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Learning a Living: First Results of the Adult Literacy and Life Skills Survey, 2003

October 18, 200518 October 2005

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Full report available at

This report highlights the “prose”, “document”, “numeracy” and “problem-solving” skills of adults in Canada and six other countries in 2003. About 15% of Canadians scored in the lowest performance level on the prose scale, a slight improvement from 1994. Another 27% scored in Level 2. Level 3 is “considered by many experts as a suitable minimum level for coping with the increasing demands of our knowledge society and information economy”. Given this, it is disappointing that 42% of Canadians scored below this level.

These Level 1 and 2 prose results rank Canada behind Norway (where 34% of the population is in Levels 1 and 2) and Bermuda (38%) but ahead of Switzerland (52%), the United States (53%), Italy (80%) and Nuevo Leon, Mexico (89%).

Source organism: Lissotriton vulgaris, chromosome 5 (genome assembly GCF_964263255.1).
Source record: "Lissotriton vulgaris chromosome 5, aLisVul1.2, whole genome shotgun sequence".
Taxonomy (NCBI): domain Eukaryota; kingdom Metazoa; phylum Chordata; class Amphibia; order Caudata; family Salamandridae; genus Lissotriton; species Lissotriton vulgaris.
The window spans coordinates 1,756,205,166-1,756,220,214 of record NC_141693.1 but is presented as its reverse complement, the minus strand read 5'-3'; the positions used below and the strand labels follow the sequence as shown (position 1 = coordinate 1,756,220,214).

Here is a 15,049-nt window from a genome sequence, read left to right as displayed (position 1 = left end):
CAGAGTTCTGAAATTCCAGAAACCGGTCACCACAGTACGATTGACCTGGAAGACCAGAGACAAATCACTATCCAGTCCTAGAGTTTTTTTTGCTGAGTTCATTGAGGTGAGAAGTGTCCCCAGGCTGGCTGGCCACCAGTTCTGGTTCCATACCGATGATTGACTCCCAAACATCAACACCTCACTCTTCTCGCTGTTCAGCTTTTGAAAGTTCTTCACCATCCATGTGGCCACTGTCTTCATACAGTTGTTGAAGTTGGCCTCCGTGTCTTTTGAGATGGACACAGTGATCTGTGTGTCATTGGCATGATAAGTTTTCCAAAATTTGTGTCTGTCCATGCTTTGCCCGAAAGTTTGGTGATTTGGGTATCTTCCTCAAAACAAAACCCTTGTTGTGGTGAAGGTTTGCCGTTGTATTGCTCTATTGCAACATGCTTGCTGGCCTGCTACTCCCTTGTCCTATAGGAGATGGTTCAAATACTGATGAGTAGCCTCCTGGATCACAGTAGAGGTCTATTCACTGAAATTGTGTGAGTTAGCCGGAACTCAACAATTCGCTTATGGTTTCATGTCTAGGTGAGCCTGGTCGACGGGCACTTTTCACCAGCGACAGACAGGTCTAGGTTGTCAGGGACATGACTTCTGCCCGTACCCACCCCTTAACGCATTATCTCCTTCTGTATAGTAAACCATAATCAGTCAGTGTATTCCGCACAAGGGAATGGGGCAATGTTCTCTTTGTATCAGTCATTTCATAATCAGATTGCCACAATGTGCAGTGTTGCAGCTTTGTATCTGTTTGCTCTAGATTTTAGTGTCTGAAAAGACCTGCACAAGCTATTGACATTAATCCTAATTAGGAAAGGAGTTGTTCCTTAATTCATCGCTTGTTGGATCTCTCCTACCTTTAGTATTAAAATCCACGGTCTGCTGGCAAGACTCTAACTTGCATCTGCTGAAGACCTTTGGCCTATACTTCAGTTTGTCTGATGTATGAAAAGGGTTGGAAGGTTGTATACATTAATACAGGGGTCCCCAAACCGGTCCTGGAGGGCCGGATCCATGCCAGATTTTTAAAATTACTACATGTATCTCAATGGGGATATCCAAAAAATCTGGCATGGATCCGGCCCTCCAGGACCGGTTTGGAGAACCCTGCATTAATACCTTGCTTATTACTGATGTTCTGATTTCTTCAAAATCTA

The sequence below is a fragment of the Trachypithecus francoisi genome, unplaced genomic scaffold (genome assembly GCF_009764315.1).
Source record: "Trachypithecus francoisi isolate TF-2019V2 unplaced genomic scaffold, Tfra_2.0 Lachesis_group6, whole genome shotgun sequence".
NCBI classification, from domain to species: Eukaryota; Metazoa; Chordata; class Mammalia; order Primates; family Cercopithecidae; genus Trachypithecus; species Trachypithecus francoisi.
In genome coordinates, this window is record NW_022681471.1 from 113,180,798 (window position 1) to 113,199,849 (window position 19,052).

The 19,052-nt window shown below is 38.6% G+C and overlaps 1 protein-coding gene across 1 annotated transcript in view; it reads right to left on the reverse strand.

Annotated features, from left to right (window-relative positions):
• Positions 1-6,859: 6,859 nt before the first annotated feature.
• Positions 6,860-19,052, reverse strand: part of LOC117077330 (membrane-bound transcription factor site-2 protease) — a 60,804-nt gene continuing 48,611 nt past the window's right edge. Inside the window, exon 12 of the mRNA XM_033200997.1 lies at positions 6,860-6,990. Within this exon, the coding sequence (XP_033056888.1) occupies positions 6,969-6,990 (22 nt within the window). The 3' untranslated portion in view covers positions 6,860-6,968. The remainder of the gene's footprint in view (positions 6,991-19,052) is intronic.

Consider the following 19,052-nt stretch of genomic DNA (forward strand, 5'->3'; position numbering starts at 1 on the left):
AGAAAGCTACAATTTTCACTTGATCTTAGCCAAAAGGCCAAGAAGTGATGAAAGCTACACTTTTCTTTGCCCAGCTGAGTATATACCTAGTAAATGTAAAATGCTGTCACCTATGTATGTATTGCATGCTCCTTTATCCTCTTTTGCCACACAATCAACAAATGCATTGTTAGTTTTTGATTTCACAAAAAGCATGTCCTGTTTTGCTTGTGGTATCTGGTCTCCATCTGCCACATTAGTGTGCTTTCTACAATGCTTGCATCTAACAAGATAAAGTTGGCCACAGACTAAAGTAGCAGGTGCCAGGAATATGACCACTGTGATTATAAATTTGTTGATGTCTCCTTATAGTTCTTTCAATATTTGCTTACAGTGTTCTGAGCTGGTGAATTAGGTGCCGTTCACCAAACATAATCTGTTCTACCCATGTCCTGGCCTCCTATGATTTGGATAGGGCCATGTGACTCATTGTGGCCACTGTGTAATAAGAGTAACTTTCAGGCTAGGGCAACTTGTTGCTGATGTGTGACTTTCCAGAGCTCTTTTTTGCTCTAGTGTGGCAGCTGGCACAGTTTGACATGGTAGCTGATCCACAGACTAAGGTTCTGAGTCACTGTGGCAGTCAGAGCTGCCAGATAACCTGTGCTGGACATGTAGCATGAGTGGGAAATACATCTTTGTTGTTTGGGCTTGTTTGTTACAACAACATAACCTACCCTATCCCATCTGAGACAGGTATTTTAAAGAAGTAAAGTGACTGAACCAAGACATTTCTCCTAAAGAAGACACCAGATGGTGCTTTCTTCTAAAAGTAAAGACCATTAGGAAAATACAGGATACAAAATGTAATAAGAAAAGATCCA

The 2003 survey “found that people who use computers consistently scored higher on average on the prose literacy scale than those who [don’t]”. The report summary also indicates that there was “an apparent decline in literacy scores among young people aged 16 to 25 between 1994 and 2003”, once parents’ education was factored out of the analysis. It appears that increasing levels of parental education have not lifted literacy scores as much as might be expected. Canadians performed relatively better in prose skills (42% at Levels 1 and 2) and document skills (43%) than numeracy skills (50%) and problem-solving skills (69%).

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